The Israel Defense Forces announced on Monday the discovery of a Hamas terrorist tunnel dug from the northern Gaza Strip into southern Israel.
The attack tunnel’s two separate routes crossed into Israeli territory but did not manage to penetrate the recently completed subterranean Sensory Concrete Barrier.
The underground barrier was built over the course of three years at a cost of 3.5 billion NIS ($1.1 billion). It runs 40 miles (65 kilometers) along the Gaza border and extends out to sea to provide extra safety against underwater tunnels.
The barrier combines several protective measures, including an underground concrete wall studded with sensors, a 20-foot (six-meter) steel fence, surveillance sensors and remote-controlled weaponry.
The IDF said the steel-and-concrete obstacle “is an important component in maintaining security in the region,” confirming that the newly dug tunnels did not pose a threat to the Israeli cities and communities in the area near the Gaza Strip.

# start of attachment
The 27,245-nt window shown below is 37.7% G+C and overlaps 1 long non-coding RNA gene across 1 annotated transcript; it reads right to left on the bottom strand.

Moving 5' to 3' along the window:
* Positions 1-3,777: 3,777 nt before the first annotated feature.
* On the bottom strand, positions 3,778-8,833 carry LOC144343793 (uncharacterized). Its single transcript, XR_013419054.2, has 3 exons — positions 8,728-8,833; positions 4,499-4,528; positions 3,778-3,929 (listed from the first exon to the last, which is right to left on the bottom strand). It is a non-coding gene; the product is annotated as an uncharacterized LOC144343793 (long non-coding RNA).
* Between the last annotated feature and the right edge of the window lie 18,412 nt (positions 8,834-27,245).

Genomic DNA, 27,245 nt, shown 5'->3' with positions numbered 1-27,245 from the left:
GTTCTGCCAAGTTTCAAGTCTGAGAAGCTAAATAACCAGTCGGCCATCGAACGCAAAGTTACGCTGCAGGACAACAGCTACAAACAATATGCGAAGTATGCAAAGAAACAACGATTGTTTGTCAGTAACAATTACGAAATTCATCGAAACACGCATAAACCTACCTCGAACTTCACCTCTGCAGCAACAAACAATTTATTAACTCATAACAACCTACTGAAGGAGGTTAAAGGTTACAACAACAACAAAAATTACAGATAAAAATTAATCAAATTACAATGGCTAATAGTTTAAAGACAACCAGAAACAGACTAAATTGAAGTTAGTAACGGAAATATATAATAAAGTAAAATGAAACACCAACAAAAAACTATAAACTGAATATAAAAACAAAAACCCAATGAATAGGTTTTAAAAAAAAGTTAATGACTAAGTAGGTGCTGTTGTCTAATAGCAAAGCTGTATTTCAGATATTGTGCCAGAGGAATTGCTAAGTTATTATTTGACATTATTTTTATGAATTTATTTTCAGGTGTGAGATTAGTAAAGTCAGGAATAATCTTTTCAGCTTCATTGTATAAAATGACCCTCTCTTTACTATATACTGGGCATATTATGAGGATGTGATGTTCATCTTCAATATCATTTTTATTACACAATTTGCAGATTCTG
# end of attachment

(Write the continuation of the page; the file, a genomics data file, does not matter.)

“The tunnel was identified as part of the consistent and ongoing efforts to detect and neutralize terrorist tunnels in the Gaza Division,” read an official IDF statement. “The IDF operates in both a discreet and open manner while facing terrorist organizations in the Gaza Strip and will not allow any violation of Israeli sovereignty, both above or below ground.”
Nimrod Aloni, the outgoing commanding officer of the IDF’s Gaza Division, noted that Hamas’ tunnel routes were neutralized during Operation Guardian of the Walls last May, thanks to the new barrier.
“We recently identified efforts to restore the old tunnel route,” he said of recent attempt by Hamas to tunnel into Israel. “Following an examination, we located the two tunnel routes. The neutralization of this tunnel joins a long list of covert and open operations that significantly damaged the underground terrorist-tunnel program of the Hamas terrorist organization, and we will continue to go after them.”
The All Israel News Staff is a team of journalists in Israel.